Yesterday an article on Stuff claimed that “big businesses get more out of sharing economy” in New Zealand and Australia.
According to research from National Australian Bank, big companies were about twice as likely (compared to their smaller counterparts) to say the sharing economy was good for business: 12% of Australia’s top 300 companies vs 6% of companies nationwide. Are Kiwis missing out on the sharing economy?
Personally, I don’t think they are missing out… Well not yet. There’s a lot of creativity and innovative thinking to be found in New Zealand. Take for example Timely, a start-up in simple, affordable and reliable scheduling software (in the cloud) for small businesses. If they want to do it, the Kiwis can do it However the biggest problem New Zealand businesses are facing, is complacency.
New Zealand businesses seem reluctant to change. It really looks like they don’t see what’s happening in the rest of the world. Take for instance the state eCommerce is in New Zealand. In my recent blog post ‘why you need to change your eCommerce strategy’, I showed you how difficult some New Zealand businesses make it for their customers to shop online. It’s almost like they don’t take eCommerce seriously and believe that customers will come anyway.
The same seems to be going in the sharing economy. Especially if so little Australian (and probably also New Zealand) small to medium businesses see the potential of the sharing economy.
Successes in the sharing economy worldwide
Let’s look at some successful examples from overseas. Especially in Europe there are quite some successful start-ups in this field. The top 5 below consists of 5 start-ups that have successfully utilised the sharing economy. The country in brackets behind the brand name is the country it originates from. Most of them are so successful they have branched out throughout Europe or the USA.
1. Borrow a dog by Borrow My Doggy (United Kingdom)
It’s all in the name. Their website connects dog owners with people who love dogs but don’t have one. The latter can borrow a dog for a walk, dog sitting, or holiday care.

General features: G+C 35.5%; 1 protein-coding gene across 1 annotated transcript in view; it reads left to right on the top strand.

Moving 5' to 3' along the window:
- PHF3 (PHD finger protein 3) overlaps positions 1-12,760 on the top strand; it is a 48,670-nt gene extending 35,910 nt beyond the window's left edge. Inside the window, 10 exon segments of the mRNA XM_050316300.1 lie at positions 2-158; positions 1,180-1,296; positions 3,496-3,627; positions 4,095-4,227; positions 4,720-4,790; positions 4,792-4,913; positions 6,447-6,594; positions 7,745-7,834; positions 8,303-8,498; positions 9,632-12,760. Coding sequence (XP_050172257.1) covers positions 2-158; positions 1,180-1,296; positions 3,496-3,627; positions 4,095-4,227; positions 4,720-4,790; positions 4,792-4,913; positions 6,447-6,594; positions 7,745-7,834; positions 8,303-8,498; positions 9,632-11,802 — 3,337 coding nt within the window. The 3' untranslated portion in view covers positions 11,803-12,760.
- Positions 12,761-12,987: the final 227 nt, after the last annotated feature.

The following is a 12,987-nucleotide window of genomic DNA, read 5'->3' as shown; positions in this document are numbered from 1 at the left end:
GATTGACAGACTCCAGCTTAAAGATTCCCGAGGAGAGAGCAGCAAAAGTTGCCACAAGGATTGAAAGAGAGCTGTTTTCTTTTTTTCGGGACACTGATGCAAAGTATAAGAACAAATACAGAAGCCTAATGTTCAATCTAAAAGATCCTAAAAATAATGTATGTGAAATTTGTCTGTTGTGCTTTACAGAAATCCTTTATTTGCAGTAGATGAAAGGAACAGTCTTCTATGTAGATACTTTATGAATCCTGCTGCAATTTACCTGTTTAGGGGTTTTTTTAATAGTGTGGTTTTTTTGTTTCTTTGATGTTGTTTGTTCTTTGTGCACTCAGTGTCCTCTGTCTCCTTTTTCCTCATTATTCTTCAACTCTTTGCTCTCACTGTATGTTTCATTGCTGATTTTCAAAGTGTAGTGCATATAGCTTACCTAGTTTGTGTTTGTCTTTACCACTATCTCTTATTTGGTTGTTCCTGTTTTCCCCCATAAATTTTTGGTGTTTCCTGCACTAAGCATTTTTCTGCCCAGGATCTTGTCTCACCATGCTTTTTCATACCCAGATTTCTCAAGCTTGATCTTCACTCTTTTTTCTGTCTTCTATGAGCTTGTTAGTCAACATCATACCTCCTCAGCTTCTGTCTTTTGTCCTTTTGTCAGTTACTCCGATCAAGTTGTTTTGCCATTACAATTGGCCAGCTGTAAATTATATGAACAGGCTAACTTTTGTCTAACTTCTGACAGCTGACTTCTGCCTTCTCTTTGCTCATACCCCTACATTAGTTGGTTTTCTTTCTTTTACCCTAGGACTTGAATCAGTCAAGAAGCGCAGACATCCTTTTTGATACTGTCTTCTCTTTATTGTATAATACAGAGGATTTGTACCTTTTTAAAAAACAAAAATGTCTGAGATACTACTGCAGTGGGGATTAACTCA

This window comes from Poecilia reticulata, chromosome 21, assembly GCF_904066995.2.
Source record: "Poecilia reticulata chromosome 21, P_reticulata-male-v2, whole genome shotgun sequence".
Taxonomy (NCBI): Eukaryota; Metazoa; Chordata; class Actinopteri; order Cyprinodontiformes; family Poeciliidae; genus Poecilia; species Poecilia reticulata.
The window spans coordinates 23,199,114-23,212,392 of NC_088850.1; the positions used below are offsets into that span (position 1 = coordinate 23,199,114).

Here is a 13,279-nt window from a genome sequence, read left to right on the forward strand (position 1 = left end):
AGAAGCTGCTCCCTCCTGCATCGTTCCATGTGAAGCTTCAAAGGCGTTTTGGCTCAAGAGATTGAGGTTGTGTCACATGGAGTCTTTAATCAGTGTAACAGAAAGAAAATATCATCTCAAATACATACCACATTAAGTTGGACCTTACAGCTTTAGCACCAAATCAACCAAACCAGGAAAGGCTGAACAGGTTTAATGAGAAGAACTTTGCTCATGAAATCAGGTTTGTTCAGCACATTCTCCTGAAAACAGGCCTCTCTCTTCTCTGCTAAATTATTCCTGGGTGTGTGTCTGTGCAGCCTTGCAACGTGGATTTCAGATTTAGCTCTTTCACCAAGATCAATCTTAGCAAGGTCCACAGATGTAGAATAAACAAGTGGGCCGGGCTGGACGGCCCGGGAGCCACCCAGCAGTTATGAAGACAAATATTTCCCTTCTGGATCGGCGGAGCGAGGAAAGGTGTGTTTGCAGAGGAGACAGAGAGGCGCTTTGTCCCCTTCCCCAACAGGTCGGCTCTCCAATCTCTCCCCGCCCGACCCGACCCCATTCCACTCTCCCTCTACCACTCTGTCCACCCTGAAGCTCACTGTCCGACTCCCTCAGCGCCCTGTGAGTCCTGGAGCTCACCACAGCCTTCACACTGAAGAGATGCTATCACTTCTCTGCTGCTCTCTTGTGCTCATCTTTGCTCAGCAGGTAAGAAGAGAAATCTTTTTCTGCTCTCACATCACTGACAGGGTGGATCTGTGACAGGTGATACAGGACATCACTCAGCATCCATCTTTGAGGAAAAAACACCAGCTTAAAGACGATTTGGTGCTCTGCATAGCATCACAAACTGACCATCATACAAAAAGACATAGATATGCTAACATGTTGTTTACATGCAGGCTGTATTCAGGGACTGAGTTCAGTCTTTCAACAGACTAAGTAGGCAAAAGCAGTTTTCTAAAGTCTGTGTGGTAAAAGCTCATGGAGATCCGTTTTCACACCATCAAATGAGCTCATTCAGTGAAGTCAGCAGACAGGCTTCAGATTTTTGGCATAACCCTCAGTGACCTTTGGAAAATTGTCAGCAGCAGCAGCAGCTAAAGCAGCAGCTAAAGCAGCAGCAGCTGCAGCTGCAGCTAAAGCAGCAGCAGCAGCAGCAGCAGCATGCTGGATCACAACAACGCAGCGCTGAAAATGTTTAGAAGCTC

2. Lease a jeans by Mud Jeans (Netherlands)
Why pay heaps of money for a pair of jeans when you only wear it a few times a month? Simply lease a pair of Mud Jeans and keep them, switch then, or send them back after 12 months. It’s all about ethical production, recycling, and upcycling.
3. Car sharing by Zipcar (United Kingdom)
Share a car with others. Use it by the hour, day, or week(s). Wheels when you want them.
4. Borrow stuff from locals by Peerby (Netherlands)
In the old days, you went to your neighbours to borrow tools or what not. However, you only knew a few people in your block. Today your neighbourhood got bigger with Peerby. Their website connects locals and the stuff they’re willing to lend to each other. Why buy a power tool when you’re only going to use it twice a year?
5. Ride sharing or carpooling by BlaBlaCar (Netherlands)
Why travel alone by car when you can also share the ride and get paid for it? BlaBlaCar connects travellers and drivers. Drivers earn a bit of money and lower their travel costs. For travellers, it’s a cheap way to travel from A to B. For both, it’s safe and reliable as all profiles and reviews are checked and verified.
Advice for small to medium businesses in New Zealand
Whether it’s the sharing economy, eCommerce, or some other new hot topic from overseas. Please pay attention. Yes, New Zealand is physically far away from everything and everyone but in our modern, online world that isn’t the case anymore.
You’ll either have to lead the way in New Zealand when it comes to the digital revolution or you’ll have to sit back and wait until the digital world brings new competitors to your neck of the woods. And when overseas online competition arrives you’ll be playing a catch-up game. That’s a battle that is harder to win than to try to become a digital leader today!